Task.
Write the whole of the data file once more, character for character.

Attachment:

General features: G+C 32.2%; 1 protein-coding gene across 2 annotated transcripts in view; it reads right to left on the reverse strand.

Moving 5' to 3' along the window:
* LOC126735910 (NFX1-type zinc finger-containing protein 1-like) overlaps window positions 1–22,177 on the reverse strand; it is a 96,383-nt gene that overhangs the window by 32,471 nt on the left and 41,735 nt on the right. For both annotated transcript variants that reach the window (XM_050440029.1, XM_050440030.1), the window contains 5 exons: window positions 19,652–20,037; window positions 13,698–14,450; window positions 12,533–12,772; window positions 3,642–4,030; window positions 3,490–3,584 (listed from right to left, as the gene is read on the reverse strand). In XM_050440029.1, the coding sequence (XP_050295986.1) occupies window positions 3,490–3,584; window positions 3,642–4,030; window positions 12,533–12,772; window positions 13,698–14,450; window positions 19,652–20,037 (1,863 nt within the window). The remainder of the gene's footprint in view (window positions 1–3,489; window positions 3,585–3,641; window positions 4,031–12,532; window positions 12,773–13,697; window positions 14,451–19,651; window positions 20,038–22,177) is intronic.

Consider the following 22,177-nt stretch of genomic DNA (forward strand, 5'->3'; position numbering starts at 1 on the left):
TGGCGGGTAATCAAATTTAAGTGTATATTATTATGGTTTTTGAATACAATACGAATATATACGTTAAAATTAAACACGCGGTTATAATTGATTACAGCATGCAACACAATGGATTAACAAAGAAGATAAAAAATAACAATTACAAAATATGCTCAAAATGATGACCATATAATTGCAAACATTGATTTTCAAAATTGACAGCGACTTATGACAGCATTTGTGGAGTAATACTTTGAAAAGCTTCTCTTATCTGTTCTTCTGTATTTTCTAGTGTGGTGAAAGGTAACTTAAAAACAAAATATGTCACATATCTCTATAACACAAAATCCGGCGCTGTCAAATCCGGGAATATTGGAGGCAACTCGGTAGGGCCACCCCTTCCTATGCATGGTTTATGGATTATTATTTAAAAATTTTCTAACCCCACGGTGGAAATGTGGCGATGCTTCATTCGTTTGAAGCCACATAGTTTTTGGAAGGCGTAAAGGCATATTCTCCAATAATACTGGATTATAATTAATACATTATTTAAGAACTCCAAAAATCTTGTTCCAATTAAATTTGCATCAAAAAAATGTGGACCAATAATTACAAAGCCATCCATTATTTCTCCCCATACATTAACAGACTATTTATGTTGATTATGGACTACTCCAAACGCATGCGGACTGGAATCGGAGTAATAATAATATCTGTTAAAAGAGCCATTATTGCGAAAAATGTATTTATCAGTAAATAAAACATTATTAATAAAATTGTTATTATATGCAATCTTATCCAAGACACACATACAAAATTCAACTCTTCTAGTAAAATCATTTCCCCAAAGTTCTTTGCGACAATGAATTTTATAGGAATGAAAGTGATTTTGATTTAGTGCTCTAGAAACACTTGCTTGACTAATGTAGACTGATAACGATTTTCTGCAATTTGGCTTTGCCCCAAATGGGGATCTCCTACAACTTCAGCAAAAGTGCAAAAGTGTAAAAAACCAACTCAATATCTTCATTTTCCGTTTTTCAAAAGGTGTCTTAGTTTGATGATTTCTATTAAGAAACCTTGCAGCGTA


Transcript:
General features: G+C 32.2%; 1 protein-coding gene across 2 annotated transcripts in view; it reads right to left on the reverse strand.

Moving 5' to 3' along the window:
* LOC126735910 (NFX1-type zinc finger-containing protein 1-like) overlaps window positions 1–22,177 on the reverse strand; it is a 96,383-nt gene that overhangs the window by 32,471 nt on the left and 41,735 nt on the right. For both annotated transcript variants that reach the window (XM_050440029.1, XM_050440030.1), the window contains 5 exons: window positions 19,652–20,037; window positions 13,698–14,450; window positions 12,533–12,772; window positions 3,642–4,030; window positions 3,490–3,584 (listed from right to left, as the gene is read on the reverse strand). In XM_050440029.1, the coding sequence (XP_050295986.1) occupies window positions 3,490–3,584; window positions 3,642–4,030; window positions 12,533–12,772; window positions 13,698–14,450; window positions 19,652–20,037 (1,863 nt within the window). The remainder of the gene's footprint in view (window positions 1–3,489; window positions 3,585–3,641; window positions 4,031–12,532; window positions 12,773–13,697; window positions 14,451–19,651; window positions 20,038–22,177) is intronic.

Consider the following 22,177-nt stretch of genomic DNA (forward strand, 5'->3'; position numbering starts at 1 on the left):
TGGCGGGTAATCAAATTTAAGTGTATATTATTATGGTTTTTGAATACAATACGAATATATACGTTAAAATTAAACACGCGGTTATAATTGATTACAGCATGCAACACAATGGATTAACAAAGAAGATAAAAAATAACAATTACAAAATATGCTCAAAATGATGACCATATAATTGCAAACATTGATTTTCAAAATTGACAGCGACTTATGACAGCATTTGTGGAGTAATACTTTGAAAAGCTTCTCTTATCTGTTCTTCTGTATTTTCTAGTGTGGTGAAAGGTAACTTAAAAACAAAATATGTCACATATCTCTATAACACAAAATCCGGCGCTGTCAAATCCGGGAATATTGGAGGCAACTCGGTAGGGCCACCCCTTCCTATGCATGGTTTATGGATTATTATTTAAAAATTTTCTAACCCCACGGTGGAAATGTGGCGATGCTTCATTCGTTTGAAGCCACATAGTTTTTGGAAGGCGTAAAGGCATATTCTCCAATAATACTGGATTATAATTAATACATTATTTAAGAACTCCAAAAATCTTGTTCCAATTAAATTTGCATCAAAAAAATGTGGACCAATAATTACAAAGCCATCCATTATTTCTCCCCATACATTAACAGACTATTTATGTTGATTATGGACTACTCCAAACGCATGCGGACTGGAATCGGAGTAATAATAATATCTGTTAAAAGAGCCATTATTGCGAAAAATGTATTTATCAGTAAATAAAACATTATTAATAAAATTGTTATTATATGCAATCTTATCCAAGACACACATACAAAATTCAACTCTTCTAGTAAAATCATTTCCCCAAAGTTCTTTGCGACAATGAATTTTATAGGAATGAAAGTGATTTTGATTTAGTGCTCTAGAAACACTTGCTTGACTAATGTAGACTGATAACGATTTTCTGCAATTTGGCTTTGCCCCAAATGGGGATCTCCTACAACTTCAGCAAAAGTGCAAAAGTGTAAAAAACCAACTCAATATCTTCATTTTCCGTTTTTCAAAAGGTGTCTTAGTTTGATGATTTCTATTAAGAAACCTTGCAGCGTA